Some thoughts on the financial impact of the deal:
It should come as no surprise, but Glen Sather fleeced a rival general manager yet again.
After months of speculation and negotiations, Sather’s patience finally paid off this afternoon as the Rangers completed a trade for Rick Nash. Derek Stepan wasn’t involved in the deal, neither were Michael Del Zotto, Chris Kreider or Ryan McDonagh.
Much debate was made over the weekend regarding what the Rangers should give up in a trade for Rick Nash or Bobby Ryan. The rumors were circling, and the general consensus is that the Rangers will need to include Derek Stepan in a package that will land either scoring winger. Both the Ducks and the Blue Jackets covet Stepan as a current #2 center, with the potential to be a #1 center.
Whether the Ducks and Blue Jackets are ranking Stepan appropriately is irrelevant. What matters is that the Rangers need a scoring winger, a big hole for them. There is hesitance to deal Stepan, as there should be, but the Rangers hesitance to deal him is about opening a hole at center to fill a hole at wing. That’s not how to build a team or how to “win” a trade.
Everyone assumes that Brandon Dubinsky will be the one ‘major’ piece to move if the Rangers acquire a high priced/elite forward through a means other than free agency. Non free agency acquisition likely means Rick Nash or Bobby Ryan. One of the major issues here is that Anaheim likely wants a cheaper piece than Dubinsky and Columbus wants a lot more in addition to Dubinsky.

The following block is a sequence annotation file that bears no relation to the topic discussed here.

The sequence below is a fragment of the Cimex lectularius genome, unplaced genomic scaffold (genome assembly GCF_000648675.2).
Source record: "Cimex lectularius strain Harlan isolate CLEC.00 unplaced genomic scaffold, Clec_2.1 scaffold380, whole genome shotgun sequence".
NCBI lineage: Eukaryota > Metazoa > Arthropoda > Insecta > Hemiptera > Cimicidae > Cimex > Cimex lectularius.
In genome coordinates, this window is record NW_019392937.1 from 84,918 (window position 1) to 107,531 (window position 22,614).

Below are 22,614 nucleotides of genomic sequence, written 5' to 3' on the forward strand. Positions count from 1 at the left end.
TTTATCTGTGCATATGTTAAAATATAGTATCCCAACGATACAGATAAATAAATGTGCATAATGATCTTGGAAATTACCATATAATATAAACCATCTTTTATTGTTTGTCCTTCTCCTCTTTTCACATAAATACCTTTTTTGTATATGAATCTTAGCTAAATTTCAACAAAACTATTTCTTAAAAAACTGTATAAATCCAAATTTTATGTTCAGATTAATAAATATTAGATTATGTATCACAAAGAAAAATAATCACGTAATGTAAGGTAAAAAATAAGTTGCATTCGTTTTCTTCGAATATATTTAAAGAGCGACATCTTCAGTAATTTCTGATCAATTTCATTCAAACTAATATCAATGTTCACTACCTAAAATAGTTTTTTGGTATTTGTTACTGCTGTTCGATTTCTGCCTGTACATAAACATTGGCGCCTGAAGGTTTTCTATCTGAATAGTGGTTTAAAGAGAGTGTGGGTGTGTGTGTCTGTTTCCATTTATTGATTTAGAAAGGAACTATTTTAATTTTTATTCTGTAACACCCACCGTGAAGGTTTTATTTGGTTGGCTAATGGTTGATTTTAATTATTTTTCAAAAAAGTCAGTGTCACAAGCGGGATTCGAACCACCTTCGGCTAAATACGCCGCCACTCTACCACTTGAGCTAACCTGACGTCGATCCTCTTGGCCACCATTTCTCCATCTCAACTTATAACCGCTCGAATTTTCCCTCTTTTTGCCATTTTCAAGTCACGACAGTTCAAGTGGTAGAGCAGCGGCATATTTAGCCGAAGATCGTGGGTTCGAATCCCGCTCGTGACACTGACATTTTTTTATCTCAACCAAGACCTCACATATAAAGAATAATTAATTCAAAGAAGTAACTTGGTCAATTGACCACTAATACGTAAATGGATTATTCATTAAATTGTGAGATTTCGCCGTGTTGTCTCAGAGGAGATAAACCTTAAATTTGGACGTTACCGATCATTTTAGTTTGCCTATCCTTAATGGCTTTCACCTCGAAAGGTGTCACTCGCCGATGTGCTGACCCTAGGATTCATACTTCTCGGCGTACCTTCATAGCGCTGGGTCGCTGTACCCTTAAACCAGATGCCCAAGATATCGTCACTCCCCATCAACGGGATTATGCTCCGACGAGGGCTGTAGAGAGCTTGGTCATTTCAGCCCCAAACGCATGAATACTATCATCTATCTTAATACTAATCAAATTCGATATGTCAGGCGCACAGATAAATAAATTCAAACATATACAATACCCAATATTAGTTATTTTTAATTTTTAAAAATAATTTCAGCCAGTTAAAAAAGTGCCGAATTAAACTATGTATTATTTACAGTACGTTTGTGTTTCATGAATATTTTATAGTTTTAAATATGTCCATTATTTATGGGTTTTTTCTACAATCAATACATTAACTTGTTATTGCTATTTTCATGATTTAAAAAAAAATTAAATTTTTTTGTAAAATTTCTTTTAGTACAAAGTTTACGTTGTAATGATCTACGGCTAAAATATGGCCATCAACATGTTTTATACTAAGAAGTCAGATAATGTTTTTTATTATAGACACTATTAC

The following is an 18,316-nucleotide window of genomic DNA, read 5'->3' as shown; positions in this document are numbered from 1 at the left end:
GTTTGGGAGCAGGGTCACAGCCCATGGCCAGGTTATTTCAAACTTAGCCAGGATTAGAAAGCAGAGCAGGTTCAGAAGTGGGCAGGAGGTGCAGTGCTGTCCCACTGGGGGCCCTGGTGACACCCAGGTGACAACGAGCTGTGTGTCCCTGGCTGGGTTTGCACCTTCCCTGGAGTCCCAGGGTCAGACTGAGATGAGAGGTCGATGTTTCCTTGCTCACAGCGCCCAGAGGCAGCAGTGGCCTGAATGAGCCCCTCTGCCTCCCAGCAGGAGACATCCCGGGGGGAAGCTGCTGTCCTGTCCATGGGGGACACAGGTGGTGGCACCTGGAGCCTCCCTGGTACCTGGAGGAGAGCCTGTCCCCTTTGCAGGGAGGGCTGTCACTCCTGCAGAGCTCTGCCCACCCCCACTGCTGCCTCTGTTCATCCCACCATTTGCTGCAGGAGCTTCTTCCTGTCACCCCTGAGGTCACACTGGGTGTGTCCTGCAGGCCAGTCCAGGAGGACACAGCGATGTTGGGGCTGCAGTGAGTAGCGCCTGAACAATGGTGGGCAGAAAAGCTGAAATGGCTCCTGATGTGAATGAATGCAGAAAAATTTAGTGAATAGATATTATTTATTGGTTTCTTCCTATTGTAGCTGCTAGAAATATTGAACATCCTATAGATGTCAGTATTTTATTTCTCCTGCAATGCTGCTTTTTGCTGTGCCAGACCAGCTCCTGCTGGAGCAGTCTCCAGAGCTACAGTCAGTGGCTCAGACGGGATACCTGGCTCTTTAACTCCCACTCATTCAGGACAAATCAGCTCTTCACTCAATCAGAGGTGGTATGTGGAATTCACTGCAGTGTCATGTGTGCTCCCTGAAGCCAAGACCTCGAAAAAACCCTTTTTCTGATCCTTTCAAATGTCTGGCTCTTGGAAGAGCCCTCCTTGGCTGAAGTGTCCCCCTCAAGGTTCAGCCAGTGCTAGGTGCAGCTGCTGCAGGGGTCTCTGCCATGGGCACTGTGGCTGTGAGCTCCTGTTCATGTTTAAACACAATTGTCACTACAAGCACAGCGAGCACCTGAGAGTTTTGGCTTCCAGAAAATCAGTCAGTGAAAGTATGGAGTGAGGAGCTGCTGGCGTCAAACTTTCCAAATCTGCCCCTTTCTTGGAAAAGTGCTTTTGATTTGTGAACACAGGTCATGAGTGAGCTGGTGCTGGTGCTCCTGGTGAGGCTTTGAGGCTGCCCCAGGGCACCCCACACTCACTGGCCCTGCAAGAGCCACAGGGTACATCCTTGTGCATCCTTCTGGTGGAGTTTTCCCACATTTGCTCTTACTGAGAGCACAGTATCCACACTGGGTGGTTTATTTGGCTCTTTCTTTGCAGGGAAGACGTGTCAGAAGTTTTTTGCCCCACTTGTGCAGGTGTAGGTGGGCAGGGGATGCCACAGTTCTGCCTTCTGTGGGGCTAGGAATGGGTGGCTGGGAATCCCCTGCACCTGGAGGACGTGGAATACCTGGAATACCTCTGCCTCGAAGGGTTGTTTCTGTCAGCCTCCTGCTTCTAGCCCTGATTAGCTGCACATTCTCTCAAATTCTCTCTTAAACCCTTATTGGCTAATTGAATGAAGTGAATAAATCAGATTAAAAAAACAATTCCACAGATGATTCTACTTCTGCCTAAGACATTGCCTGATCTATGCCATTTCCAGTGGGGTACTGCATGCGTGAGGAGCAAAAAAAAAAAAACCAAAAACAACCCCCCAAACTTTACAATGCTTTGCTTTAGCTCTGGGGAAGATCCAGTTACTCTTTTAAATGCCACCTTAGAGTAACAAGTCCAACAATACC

The demands and desires of the clubs possessing the shiny new toys the Rangers crave mean there’s a chance that the Rangers might need to keep Dubinsky and move other pieces such as Derek Stepan or Artem Anisimov. Derek Stepan’s level of organisational security depends on how desperate Sather and co. are for the big time scorer they need. Only people internally truly know the answers.
When trade rumors begin to surface, many begin to panic. It’s not unexpected to see this panicking, as the Rangers were so close last season to playing for the Stanley Cup, it makes you wonder what management will do to make that next step. Per Larry Brooks, the organization has dubbed seven key players as “untouchable” in their search for scoring: